There is one character, though, who is not fiction. One of the best and bravest SOE women of the betrayed Prosper circuit, Andrée Borrel. Caught, tortured and executed in the only concentration camp in France, the terrible and notorious Natzweiler-Struthof. Hannah takes the train from Gare de l’Est to Strasbourg, very probably the very train that took Andrée and her three companions, to the camp. There she has a very out-of-body experience and from which she returns, changed and aware of something she has missed.

It is also, in passing, a salute to the Paris Metro, very decidedly one of the more interesting characters in this sublime novel.

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Another for the reading list

Glos CresThis time an eloquent coming-of-age memoir by William Miller, son of the more famous Jonathan; neighbour to Alan Bennett and the Lady in the Van, Nicholas and Claire Tomalin and then Michael Frayn, George and Diana Melly, Colin and Anna Haycraft, Ursula Vaughan Williams, Max Stafford Clark and other, presumably less famous, neighbours and in the next street Sir AJ Ayer and Dee,  Shirley Conran and then all their many and various children.

The time was the 1960s and the place was Gloucester Crescent and the other street was Regent’s Park Terrace, the book is Gloucester Crescent, Me, My Dad and Other Grown-ups.

Colin Haycraft was the founder of Duckworth’s the publisher, so as well as publishing a lot of books by the writers listed above, he also published Oliver Sacks, Beryl Bainbridge, Robert Lowell, the American Poet and William’s godfather, and a host of other luminaries all of whom drifted in and out of each other’s houses as guests – long stay, short stay, coffee, dinner or lunch – and talked and talked.

The abiding impression of this fascinating and gossipy book, written now the author is in his mid-fifties, but from his perspective as a child, is of someone who longs to get a word in edgeways.

It all sounds rather chaotic and free, happy and unclouded. But actually, small children do need attention and preferably from their own parents, William seems to have got most of his parenting from some of his adult female neighbours. And that might equally go for some of the other children in this remarkable list of extraordinary people.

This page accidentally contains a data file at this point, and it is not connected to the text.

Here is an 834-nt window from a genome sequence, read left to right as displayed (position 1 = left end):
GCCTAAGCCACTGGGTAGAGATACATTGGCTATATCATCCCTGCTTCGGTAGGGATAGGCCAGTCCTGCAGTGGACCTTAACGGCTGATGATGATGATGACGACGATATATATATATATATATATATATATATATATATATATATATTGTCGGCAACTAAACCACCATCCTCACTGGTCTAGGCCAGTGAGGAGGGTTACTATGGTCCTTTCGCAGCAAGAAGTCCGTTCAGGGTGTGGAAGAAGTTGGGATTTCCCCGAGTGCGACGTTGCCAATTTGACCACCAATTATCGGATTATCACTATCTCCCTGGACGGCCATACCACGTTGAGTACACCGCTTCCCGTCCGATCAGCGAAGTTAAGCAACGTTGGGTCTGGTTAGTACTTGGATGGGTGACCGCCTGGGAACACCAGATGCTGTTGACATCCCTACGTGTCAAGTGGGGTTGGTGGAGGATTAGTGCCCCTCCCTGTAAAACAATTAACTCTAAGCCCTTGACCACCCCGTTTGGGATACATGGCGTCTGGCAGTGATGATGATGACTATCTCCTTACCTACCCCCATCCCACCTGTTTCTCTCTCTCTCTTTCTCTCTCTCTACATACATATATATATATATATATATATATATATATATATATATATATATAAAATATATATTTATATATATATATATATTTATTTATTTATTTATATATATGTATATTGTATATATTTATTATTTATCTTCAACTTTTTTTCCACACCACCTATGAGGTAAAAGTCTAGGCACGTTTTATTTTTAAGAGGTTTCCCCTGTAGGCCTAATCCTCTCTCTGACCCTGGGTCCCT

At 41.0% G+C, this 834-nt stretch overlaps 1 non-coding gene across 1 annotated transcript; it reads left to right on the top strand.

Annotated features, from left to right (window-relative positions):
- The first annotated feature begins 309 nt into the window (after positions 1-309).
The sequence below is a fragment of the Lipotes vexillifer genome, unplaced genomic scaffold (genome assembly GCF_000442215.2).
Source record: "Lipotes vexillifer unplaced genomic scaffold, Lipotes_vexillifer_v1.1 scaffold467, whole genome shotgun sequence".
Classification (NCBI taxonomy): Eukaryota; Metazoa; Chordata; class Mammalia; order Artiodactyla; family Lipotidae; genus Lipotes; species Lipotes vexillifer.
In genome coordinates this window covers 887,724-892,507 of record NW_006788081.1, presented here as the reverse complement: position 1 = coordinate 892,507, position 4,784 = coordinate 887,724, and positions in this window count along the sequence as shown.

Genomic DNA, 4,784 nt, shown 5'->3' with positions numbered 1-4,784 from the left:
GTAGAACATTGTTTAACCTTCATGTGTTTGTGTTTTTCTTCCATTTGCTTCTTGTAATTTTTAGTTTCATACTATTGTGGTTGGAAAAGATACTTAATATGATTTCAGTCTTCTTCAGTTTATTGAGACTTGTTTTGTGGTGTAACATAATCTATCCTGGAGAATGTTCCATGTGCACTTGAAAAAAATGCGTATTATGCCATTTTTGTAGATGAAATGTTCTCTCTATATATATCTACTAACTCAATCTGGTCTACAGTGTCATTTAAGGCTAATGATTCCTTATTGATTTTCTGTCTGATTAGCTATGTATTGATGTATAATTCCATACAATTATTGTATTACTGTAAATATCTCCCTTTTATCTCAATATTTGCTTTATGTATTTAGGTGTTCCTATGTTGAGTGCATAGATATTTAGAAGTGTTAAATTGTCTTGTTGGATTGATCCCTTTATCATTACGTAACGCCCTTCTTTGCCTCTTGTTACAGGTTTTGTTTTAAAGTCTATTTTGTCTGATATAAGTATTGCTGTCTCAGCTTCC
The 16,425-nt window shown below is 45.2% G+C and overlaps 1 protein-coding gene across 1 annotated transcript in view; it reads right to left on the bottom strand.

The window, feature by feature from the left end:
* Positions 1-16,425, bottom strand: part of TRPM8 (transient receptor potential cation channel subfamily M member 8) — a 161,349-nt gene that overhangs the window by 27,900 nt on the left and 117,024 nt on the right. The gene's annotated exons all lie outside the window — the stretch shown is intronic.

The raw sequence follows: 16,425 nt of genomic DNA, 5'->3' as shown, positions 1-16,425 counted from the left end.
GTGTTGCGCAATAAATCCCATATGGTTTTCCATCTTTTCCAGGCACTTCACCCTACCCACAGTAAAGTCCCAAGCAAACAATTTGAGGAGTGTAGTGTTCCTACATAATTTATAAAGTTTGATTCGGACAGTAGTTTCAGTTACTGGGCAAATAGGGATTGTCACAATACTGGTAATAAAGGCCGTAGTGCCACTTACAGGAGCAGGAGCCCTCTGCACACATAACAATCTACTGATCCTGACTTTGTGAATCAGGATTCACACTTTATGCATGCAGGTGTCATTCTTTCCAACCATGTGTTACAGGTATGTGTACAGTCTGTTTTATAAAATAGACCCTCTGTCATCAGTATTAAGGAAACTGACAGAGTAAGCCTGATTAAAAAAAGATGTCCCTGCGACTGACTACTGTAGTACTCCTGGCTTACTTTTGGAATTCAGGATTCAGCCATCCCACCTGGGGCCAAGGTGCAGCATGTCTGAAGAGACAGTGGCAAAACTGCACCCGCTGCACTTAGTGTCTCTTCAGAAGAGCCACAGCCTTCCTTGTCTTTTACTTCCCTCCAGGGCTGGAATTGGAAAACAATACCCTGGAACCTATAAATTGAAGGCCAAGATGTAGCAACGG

The section on William’s schooling is simply chastening.  Shades of Philip Larkin spring to mind as the political philosophy of the left leaning, public school educated adults choose the State system for their own off-spring. Even the journey to and from Pimlico School is fraught with stress and incipient danger, it breaks one’s heart.

This is the Bloomsbury Group of the nineteen sixties, the Gloucester Crescent set, I suppose you could call them, though I have never heard them described like this. It was a time of febrile activity for the grown-ups, William describes the tattoo-sound of typewriters pinging across the gardens of the surrounding houses, the pauses to drag deeply on a cigarette, then the tap, tap, tap. Some fluently hammering out words, Alan Bennett for example, played his typewriter as if it were a piano, using all his fingers, Jonathan Miller was a two-fingered typist, until the lovely Stella Coltman-Rogers came to type his letters, then the sound changed to a flowing, professional typing speed.

The games and the gardens, the dogs and the other children. All wonderfully present. The epilogue is a recap of where we are now, the departed (and lamented) or the simply moved away; Alan Bennett is one such, and he moved with Rupert into the house opposite my own in another North London crescent.

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Off piste – not The Man Booker

Two other books I have completed are neither of them alternatives to the Man Booker Longlist. Tracy Borman‘s first novel, The King’s Witch is possibly the start of an historical trilogy and Red Sparrow is a spy story.

Red SparrowJason Matthews, the author of Red Sparrow, was once in the CIA, so like Ian Fleming and John le Carré, he writes about something he knows intimately: spying against the Russians.  The Cold War while technically over, continues to fascinate readers and writers alike. This book is set in present day Russia and comes with glowing recommendations from various sources. It is American, unlike the other two authors cited. The story is gripping and the book an absolute page turner. A riveting novel, for me it slightly disappoints because there is an element of magic involved.

One of the main characters, the eponymous heroine, is a synesthete – this is a relatively rare condition in which the person emotionally sees and feels everything in colour, Domenika however, is an extreme case and can also “see” personal auras, which gives away the moods and feelings of the people she is with. And here is my problem – whether or not such a condition exists, in a spy novel this capacity becomes part of the toolkit and for me that makes it magical.

Everything else is as one would hope: suspenseful, alarming and first rate. And there is another novel to follow this one, and naturally a major motion picture to be released!

BormanThe King’s Witch [hopefully the first of three novels, which is suggested in one of the tributes] is set just at the point at which Elizabeth I dies and James I of England and VI Scotland arrives on the throne of England.

As history relates, this was a difficult time for Catholics and for healers.  James had a phobia about both and many, many innocent women died as a result of his obsession with witchcraft, and the machinations of his sycophantic disciple, Robert Cecil, eventually created Baron, Earl of Salisbury as a reward for delivering both Catholics and witches to the evils of torture, burning and disembowelment.